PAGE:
Getting the most out of less

A frustrated but resilient Coach Mendenhall and his staff have been walking a fine line between keeping a serviceable team healthy while continuing the overall team progression. There have been some practice modifications to try and walk that line as best as possible. However, the team's potential can't be reached without a fully healthy team practicing under full conditions.

Practice has changed somewhat in regards to the length and focus of specific practice periods. There has been more time spent on skeli drills, seven-on-sevens and routes on air to compensate for the lack of available linemen and to further prevent injuries.

"We've really lengthened our pass skeli because of our linemen situation, so we're getting a ton of work for our quarterbacks," said Coach Mendenhall. "Not only Riley [Nelson], but some of the others that will hopefully distinguish some depth issues a little bit further down. Team work is about all we can handle. We've got about fifteen minutes and that's about what we can do."

It's common sense to know that in order to further hone one's skills, there has to be equal or greater force of resistance. Right now, with many players on offense being held out, a more experienced defense just isn't being tested enough in ways that would allow for it to progress even further.

"Yeah, anytime you play you want to play against their best guys," linebacker Spencer Hadley said. "It hurts especially not having the starting line in there because everyone who knows football knows how important it is to have the starting o-line in there. Without your starting offensive line in there, you can't open up holes as well and you can't establish your running game.

Pass skeli drills benefit the offense but take away the physical advantage afforded to the defense. The defensive line also isn't getting a real-time feel and look up front either.

"Everything starts up front on both sides, so when one side isn't at their best it hurts the other side as well," Hadley said. "Everybody knows that's where the game starts, so our defensive line isn't getting much time to polish up the things they're learning in position drills and things like that. It's a tough thing because you have to find that balance, but I feel like we know what we can do."

Without a healthy and fully serviceable offensive line to suit up in full pads, it not only makes it difficult to develop the chemistry up front, but it also hinders the development and evaluation of the running backs.

"Yeah, the run game in general is hard to get any work in," Coach Mendenhall said.

"I have a lot of respect for our offense and we all know that they're not at their full strength right now," said Hadley. "We want our offense to be at full strength because then we get a better look as well and that helps us to play faster as a defense."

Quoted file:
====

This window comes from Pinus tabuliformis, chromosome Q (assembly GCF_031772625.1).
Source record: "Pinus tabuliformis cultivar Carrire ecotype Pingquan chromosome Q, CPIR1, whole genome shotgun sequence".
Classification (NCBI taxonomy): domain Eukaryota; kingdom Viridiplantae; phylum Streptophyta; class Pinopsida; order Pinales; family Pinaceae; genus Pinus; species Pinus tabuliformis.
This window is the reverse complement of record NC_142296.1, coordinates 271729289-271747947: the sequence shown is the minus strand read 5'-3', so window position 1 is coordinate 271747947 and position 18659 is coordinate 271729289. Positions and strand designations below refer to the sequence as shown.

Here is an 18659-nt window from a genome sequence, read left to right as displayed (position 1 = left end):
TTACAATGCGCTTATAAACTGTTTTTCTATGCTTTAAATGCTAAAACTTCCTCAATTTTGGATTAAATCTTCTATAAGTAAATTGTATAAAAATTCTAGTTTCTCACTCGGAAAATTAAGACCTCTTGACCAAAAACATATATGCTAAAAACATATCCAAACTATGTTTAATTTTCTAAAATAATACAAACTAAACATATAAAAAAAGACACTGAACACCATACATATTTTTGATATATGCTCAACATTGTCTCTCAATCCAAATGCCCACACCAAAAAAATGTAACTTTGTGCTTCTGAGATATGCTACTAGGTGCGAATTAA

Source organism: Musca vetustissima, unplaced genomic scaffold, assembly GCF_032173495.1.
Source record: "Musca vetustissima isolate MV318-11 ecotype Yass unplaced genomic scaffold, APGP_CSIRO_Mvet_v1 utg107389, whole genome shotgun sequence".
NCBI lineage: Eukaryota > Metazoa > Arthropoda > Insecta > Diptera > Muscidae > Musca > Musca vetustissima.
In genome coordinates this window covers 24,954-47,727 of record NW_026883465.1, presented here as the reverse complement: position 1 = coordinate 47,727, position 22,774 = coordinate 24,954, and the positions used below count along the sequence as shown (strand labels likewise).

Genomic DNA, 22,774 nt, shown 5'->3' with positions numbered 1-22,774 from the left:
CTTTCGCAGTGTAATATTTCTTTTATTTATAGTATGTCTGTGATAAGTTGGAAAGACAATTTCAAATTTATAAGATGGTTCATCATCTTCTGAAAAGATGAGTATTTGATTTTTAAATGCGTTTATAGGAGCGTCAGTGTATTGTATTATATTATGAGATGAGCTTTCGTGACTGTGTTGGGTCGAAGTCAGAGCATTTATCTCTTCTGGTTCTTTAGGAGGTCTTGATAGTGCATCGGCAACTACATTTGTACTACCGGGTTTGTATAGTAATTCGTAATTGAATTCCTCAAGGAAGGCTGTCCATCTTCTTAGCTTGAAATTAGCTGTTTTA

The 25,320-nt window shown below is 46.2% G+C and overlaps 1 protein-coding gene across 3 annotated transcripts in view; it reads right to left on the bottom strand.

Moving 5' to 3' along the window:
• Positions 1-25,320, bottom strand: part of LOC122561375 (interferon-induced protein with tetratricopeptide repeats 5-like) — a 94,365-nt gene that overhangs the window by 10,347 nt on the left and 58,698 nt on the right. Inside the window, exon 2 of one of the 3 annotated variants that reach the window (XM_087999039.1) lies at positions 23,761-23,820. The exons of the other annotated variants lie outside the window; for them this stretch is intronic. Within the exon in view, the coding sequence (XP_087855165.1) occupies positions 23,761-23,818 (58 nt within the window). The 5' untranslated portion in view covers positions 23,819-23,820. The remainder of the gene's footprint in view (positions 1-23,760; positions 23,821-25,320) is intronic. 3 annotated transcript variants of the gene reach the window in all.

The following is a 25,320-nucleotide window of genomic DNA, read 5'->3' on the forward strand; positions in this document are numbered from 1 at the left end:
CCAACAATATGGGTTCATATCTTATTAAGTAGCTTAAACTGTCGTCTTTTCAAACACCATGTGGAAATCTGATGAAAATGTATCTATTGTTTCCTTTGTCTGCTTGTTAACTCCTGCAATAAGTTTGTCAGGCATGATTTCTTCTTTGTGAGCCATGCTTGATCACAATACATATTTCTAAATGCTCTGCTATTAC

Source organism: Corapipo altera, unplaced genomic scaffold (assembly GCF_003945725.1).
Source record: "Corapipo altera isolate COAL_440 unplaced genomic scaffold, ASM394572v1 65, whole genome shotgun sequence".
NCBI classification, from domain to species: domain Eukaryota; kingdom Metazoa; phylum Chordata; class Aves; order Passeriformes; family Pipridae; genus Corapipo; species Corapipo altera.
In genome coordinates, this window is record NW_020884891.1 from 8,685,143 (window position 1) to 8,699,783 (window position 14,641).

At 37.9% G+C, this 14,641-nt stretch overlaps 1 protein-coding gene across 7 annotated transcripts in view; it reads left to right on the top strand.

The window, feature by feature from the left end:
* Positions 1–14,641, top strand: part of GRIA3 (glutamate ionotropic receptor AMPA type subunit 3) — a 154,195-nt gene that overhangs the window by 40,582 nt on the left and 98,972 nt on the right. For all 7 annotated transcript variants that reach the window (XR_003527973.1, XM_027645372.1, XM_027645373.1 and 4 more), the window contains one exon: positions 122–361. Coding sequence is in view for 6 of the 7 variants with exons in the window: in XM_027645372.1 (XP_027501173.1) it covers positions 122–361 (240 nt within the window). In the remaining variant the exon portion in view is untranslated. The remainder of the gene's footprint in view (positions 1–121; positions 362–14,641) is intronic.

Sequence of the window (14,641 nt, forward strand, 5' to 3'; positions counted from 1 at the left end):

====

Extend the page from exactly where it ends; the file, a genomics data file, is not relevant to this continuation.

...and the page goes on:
Last Tuesday, the quarterbacks didn't complete a single pass while scrimmaging. The defense pressured up front, squeezing the quarterbacks and forcing them out of rhythm. Throughout the entire course of spring camp, the offense has only completed four touchdowns during team period, something not expected when it comes to a BYU offense.

"Well, that's four too many," said safety Daniel Sorensen. "That's four too many for us. A lot of our guys back there have had a lot of game-time experience, so secondary maturity is what to credit that to more than anything. I think we're better than I've ever seen, and the only word I can use to describe our play is maturity."

Sure, while there is more experience in the talented defensive backfield, and more defensive cohesion this year than last, there are some specific offensive deficiencies that have further aided the defensive success over spring camp.

"When you can't establish your running game, your play action game doesn't work," said Hadley. "The play action part of our offense is something we did more of last year to help the passing game more and keep defense guessing. When you take that part of the game away, it really limits the offense terribly."

So in order for the defensive coaches to continue to try and squeeze every ounce of progress out of this defense, the team has to regain its full strength. In the meantime, the defensive coaches have to maintain that defensive-minded culture of not easing up or becoming unfocused. To their credit, they've done just that.

"I feel like our coaches push us to be competitive and to stay focused and keep that aggressive mentality regardless of who is on the other side of the ball," said Sorensen. "I don't think it's hurt us in that way."

"Yeah, our coaches have done a great job in keeping us focused and making sure we're not letting up," Hadley said. "They know our offense is struggling, but that doesn't mean we can take it easy on them or let up, and our coaches have made sure that this hasn't been the case. If we do that, we're only hurting the offense in the end."


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